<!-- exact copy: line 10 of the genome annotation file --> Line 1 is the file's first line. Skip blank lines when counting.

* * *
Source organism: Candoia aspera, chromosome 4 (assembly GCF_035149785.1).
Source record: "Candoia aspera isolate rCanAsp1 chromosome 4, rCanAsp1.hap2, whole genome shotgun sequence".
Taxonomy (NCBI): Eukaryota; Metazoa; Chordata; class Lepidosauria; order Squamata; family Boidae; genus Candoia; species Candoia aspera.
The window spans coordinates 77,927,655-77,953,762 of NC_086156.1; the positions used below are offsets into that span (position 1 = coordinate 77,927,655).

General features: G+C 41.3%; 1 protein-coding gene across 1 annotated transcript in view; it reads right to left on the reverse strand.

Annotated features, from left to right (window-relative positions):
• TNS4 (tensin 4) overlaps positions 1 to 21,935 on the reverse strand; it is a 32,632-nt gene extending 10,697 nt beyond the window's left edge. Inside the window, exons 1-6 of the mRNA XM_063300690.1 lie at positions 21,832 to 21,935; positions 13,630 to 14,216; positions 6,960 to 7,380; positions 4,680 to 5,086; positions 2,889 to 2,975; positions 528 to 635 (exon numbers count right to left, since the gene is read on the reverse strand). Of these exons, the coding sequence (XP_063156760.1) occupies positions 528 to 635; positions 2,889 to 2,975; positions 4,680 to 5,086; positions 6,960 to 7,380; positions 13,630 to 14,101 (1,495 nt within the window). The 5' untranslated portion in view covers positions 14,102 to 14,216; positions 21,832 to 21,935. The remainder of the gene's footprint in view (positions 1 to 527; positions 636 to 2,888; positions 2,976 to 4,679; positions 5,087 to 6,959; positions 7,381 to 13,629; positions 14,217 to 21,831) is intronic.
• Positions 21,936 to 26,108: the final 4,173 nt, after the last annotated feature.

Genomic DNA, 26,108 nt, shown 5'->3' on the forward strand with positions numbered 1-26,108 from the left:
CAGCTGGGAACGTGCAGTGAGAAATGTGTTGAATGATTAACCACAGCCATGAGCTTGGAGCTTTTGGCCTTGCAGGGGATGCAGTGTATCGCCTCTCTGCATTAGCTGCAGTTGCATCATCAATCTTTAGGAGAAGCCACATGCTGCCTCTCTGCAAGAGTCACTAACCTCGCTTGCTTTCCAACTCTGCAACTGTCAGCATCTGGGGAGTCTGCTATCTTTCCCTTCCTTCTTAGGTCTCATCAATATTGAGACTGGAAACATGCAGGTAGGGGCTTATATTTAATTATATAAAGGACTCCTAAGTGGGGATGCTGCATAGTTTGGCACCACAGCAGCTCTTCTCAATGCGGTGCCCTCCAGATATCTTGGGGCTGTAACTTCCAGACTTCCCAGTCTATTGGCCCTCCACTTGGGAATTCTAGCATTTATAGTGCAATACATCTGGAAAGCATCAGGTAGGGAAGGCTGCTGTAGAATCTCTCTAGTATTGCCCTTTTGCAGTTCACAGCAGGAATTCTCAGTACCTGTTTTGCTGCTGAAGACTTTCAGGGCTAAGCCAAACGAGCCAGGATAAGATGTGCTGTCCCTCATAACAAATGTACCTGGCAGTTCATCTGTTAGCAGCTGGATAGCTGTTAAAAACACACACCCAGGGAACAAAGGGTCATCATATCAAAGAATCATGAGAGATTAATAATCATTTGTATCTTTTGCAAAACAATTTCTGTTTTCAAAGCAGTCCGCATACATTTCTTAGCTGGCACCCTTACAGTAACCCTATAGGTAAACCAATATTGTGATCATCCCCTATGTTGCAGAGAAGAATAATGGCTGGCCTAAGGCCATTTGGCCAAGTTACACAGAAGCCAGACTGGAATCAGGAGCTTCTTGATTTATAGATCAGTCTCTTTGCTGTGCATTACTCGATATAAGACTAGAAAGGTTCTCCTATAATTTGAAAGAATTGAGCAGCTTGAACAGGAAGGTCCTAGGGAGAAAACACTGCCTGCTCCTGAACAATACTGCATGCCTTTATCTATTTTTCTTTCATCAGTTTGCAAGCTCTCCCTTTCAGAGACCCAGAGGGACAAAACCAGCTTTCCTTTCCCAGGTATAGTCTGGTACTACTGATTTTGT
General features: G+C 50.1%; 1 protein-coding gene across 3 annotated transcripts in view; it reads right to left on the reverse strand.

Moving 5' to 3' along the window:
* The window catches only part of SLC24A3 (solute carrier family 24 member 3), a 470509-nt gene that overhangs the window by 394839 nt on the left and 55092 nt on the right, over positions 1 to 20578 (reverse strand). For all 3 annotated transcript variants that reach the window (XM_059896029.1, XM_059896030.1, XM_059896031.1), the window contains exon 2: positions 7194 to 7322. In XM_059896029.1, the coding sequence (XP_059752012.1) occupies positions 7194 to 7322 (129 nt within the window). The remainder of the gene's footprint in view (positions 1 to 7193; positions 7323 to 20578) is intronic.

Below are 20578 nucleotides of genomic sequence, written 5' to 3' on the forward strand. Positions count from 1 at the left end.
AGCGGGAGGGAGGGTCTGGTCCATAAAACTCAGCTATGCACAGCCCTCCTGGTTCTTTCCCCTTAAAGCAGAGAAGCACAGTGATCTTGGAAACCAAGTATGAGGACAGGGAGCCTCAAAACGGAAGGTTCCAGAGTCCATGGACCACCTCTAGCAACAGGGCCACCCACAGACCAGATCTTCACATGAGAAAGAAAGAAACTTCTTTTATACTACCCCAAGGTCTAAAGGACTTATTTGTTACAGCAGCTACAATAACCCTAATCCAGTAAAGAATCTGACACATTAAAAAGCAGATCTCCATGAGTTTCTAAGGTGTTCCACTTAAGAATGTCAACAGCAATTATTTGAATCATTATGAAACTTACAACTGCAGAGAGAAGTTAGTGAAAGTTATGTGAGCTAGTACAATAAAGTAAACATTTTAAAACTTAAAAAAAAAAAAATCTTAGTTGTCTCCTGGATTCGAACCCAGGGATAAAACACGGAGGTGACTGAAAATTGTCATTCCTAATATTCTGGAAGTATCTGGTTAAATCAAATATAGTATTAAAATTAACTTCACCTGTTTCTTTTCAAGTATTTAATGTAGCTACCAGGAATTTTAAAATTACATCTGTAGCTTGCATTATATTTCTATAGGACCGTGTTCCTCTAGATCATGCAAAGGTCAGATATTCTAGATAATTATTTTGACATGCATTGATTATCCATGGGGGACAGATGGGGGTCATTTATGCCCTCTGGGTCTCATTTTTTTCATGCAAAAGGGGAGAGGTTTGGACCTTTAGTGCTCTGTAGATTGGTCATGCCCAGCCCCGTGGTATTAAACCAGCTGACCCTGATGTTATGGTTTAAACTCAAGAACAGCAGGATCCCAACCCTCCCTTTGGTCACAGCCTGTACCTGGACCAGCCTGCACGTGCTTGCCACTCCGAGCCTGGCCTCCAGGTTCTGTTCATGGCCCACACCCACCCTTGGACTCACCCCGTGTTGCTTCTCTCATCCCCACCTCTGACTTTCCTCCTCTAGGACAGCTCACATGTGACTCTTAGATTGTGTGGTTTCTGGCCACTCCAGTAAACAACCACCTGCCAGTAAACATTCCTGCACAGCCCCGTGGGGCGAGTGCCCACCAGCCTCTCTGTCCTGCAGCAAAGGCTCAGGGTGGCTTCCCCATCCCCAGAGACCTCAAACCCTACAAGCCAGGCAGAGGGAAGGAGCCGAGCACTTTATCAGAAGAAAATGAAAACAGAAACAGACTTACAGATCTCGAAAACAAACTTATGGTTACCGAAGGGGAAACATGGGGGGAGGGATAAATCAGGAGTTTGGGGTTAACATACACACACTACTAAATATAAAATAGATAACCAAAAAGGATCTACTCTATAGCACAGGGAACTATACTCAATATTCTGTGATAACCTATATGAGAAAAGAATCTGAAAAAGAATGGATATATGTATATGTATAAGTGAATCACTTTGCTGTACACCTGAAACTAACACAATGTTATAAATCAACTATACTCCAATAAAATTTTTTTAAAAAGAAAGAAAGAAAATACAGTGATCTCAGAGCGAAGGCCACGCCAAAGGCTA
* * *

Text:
CAGCTGGGAACGTGCAGTGAGAAATGTGTTGAATGATTAACCACAGCCATGAGCTTGGAGCTTTTGGCCTTGCAGGGGATGCAGTGTATCGCCTCTCTGCATTAGCTGCAGTTGCATCATCAATCTTTAGGAGAAGCCACATGCTGCCTCTCTGCAAGAGTCACTAACCTCGCTTGCTTTCCAACTCTGCAACTGTCAGCATCTGGGGAGTCTGCTATCTTTCCCTTCCTTCTTAGGTCTCATCAATATTGAGACTGGAAACATGCAGGTAGGGGCTTATATTTAATTATATAAAGGACTCCTAAGTGGGGATGCTGCATAGTTTGGCACCACAGCAGCTCTTCTCAATGCGGTGCCCTCCAGATATCTTGGGGCTGTAACTTCCAGACTTCCCAGTCTATTGGCCCTCCACTTGGGAATTCTAGCATTTATAGTGCAATACATCTGGAAAGCATCAGGTAGGGAAGGCTGCTGTAGAATCTCTCTAGTATTGCCCTTTTGCAGTTCACAGCAGGAATTCTCAGTACCTGTTTTGCTGCTGAAGACTTTCAGGGCTAAGCCAAACGAGCCAGGATAAGATGTGCTGTCCCTCATAACAAATGTACCTGGCAGTTCATCTGTTAGCAGCTGGATAGCTGTTAAAAACACACACCCAGGGAACAAAGGGTCATCATATCAAAGAATCATGAGAGATTAATAATCATTTGTATCTTTTGCAAAACAATTTCTGTTTTCAAAGCAGTCCGCATACATTTCTTAGCTGGCACCCTTACAGTAACCCTATAGGTAAACCAATATTGTGATCATCCCCTATGTTGCAGAGAAGAATAATGGCTGGCCTAAGGCCATTTGGCCAAGTTACACAGAAGCCAGACTGGAATCAGGAGCTTCTTGATTTATAGATCAGTCTCTTTGCTGTGCATTACTCGATATAAGACTAGAAAGGTTCTCCTATAATTTGAAAGAATTGAGCAGCTTGAACAGGAAGGTCCTAGGGAGAAAACACTGCCTGCTCCTGAACAATACTGCATGCCTTTATCTATTTTTCTTTCATCAGTTTGCAAGCTCTCCCTTTCAGAGACCCAGAGGGACAAAACCAGCTTTCCTTTCCCAGGTATAGTCTGGTACTACTGATTTTGT